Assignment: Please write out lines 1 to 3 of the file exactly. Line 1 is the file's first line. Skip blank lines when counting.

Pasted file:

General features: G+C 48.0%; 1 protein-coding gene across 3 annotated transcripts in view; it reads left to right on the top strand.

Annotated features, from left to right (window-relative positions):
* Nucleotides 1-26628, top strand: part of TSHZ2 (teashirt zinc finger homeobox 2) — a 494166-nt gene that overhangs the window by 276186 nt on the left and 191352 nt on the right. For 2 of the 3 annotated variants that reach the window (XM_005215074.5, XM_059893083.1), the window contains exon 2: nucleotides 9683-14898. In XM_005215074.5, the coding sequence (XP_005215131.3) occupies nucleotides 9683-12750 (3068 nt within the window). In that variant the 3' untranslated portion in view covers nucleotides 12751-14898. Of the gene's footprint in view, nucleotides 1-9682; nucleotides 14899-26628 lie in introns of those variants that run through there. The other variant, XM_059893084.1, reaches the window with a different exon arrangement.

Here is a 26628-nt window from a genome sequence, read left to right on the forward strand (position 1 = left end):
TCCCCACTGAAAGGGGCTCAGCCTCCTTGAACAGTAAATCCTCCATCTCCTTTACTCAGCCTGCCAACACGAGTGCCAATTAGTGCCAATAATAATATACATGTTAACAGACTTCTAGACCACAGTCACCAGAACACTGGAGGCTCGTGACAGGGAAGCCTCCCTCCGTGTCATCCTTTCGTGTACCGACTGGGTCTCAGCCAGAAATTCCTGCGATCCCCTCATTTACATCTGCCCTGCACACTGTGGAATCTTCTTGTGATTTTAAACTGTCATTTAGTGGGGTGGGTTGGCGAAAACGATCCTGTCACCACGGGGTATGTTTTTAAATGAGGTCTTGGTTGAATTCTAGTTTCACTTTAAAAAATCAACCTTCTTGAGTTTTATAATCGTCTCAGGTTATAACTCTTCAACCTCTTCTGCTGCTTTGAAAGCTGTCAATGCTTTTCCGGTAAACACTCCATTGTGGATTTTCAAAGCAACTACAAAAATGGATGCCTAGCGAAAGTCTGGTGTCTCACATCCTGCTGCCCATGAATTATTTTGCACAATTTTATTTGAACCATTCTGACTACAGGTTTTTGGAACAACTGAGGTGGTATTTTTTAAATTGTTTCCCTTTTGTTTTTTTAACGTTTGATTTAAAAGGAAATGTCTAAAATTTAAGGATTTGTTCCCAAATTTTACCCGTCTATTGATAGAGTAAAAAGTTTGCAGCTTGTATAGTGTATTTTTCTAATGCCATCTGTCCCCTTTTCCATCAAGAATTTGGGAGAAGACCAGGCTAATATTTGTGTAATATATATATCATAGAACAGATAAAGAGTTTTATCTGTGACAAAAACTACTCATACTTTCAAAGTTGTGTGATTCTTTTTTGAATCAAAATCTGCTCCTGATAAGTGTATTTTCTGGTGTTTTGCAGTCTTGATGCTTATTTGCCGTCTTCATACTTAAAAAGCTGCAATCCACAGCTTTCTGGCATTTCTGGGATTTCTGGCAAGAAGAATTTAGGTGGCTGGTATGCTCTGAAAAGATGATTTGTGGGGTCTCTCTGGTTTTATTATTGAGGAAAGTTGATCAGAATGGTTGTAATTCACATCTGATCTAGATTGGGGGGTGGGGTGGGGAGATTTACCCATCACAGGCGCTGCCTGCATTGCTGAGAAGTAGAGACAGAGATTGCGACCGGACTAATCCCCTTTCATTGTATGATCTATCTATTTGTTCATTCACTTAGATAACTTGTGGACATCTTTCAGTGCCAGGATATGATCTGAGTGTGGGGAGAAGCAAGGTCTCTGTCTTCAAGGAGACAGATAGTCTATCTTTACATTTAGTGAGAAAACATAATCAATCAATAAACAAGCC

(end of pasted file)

General features: G+C 48.0%; 1 protein-coding gene across 3 annotated transcripts in view; it reads left to right on the top strand.

Annotated features, from left to right (window-relative positions):
* Nucleotides 1-26628, top strand: part of TSHZ2 (teashirt zinc finger homeobox 2) — a 494166-nt gene that overhangs the window by 276186 nt on the left and 191352 nt on the right. For 2 of the 3 annotated variants that reach the window (XM_005215074.5, XM_059893083.1), the window contains exon 2: nucleotides 9683-14898. In XM_005215074.5, the coding sequence (XP_005215131.3) occupies nucleotides 9683-12750 (3068 nt within the window). In that variant the 3' untranslated portion in view covers nucleotides 12751-14898. Of the gene's footprint in view, nucleotides 1-9682; nucleotides 14899-26628 lie in introns of those variants that run through there. The other variant, XM_059893084.1, reaches the window with a different exon arrangement.